If your page is for your company, group or organization, you can create your own branding. You can upload a logo, choose a color and font. If you upload your logo first, Spark will pick out colors from the logo for you to choose from, or you can use the color picker and select a different color. 

You can only choose one color at this point - but when the brand is saved, Spark creates a color palette of four different colors based on the one you chose. You can also only choose one font initially, but can add more after saving the brand. You can choose from a predefined selection, or you can upload your own. 

The font you choose will be used for headings, and Spark will automatically add a suggested font for the body text. You can edit both, and you can also add additional fonts. 

Once you’ve made your selections, save your brand by giving it a name. You’re not restricted to creating just one brand: you can create as many as you like. Once the brand is saved, you can also add more logos, as well as colors and fonts.

When you return to editing your project, you’ll find under the "Themes" menu that Spark has created three different color schemes based on the colors you chose: light, medium and dark.

Step 3: Add content to your page

an Adobe Spark test page

Adding content to your Spark page is quick and easy (Image credit: Adobe)

Now that you’ve chosen the theme for your page based on the brand you created, you’re ready to start adding content.

The first section that you’ll work on is what’s known as the 'hero' section: a large image with a title and subtitle overlaid on top. To edit the pieces of text, click on them, and a cursor will appear. 

To add a background image, there is a button at the bottom of the section. Spark gives you a choice of a variety of image sources: you can upload your own, search for free photos, or search through Adobe Stock, Creative Cloud, or Lightroom. You can also link to your own Dropbox, Google Photos, or Google Drive accounts.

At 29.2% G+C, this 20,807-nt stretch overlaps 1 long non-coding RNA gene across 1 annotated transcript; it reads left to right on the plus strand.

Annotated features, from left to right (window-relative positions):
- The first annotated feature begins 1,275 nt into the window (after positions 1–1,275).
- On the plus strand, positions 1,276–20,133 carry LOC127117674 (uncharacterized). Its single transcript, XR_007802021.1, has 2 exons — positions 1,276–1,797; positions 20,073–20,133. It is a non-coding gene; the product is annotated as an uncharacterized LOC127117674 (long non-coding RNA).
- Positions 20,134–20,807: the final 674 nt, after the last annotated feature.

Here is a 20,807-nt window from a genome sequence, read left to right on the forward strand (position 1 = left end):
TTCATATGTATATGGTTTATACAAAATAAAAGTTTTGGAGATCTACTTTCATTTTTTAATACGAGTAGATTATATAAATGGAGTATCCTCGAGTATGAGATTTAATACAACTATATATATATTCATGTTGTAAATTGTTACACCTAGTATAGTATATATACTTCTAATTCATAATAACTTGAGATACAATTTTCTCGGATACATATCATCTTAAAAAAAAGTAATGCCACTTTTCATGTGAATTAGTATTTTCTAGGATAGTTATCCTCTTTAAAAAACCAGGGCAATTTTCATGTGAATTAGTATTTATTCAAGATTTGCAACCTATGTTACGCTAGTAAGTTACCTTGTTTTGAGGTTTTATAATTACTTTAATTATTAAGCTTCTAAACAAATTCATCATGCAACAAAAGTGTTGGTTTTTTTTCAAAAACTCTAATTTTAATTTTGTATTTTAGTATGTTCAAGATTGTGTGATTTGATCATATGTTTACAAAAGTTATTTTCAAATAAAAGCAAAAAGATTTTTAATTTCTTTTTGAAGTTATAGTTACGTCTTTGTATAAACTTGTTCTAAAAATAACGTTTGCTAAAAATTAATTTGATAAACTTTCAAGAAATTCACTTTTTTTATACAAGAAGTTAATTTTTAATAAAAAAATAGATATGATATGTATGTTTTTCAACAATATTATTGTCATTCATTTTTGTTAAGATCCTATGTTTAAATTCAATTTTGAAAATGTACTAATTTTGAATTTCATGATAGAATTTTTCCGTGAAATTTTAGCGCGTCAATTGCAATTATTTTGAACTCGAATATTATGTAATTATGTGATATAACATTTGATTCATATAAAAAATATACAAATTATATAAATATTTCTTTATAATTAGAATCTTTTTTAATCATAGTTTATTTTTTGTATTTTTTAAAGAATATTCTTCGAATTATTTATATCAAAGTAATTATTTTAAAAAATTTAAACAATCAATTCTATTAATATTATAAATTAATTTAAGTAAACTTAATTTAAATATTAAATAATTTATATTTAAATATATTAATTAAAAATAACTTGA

Once you’ve finished with the 'hero' section, you can then start adding more sections or blocks of content below it. For blocks that involve images, you can search for images in the same way you did for the hero section. After choosing your images, you’ll then be able to add captions.

You can choose from photo, text, button, video, photo grid, glideshow, or split layout blocks. Glideshow is a series of images the full width of the page that follow after each other, and can have text, video, buttons, or other images laid on top.

Split layouts enable you to create a block split into two halves, with an image on one side and your choice of text, image, video or button on the other.

Step 4: Publish your project

Adobe Spark's webpage

Adobe Spark can be used to create web pages (Image credit: Adobe)

Once you’ve finished adding content to your page, click on the "Share" button from the main menu, then "Publish and share link". 

You’ll be able to edit a few options, like the title of the page; whether the author (you) should be displayed; a list of photo credits if you found your images by using the search for free photos option; and whether your page is allowed to be featured on the Spark website.

When you save, you’ll then be given a link to the page, which will look similar to this:

How to make a website with Adobe Spark: Summary

While it has limitations compared to the offerings from other website builders, Adobe Spark allows you to quickly and simply create a user-friendly interface that will have you producing great-looking pages in no time, giving you a web presence.

Further reading on website builders

Read our guides on how to build a website with Shopify; with Wix; with Squarespace; and with the HostGator website builder. You might also opt for WordPress via the best website builders for WordPress, and the best WordPress hosting from the best web hosting services: if so, make sure to learn how to build a website with WordPress.

John Faulds

John is a freelance writer and web developer who has been working digitally for about 30 years. His experience is in journalism, print design and web development and he has worked in Australia and the UK. His work has been published in Future publications such as TechRadar, Tom's Guide, and ITProPortal.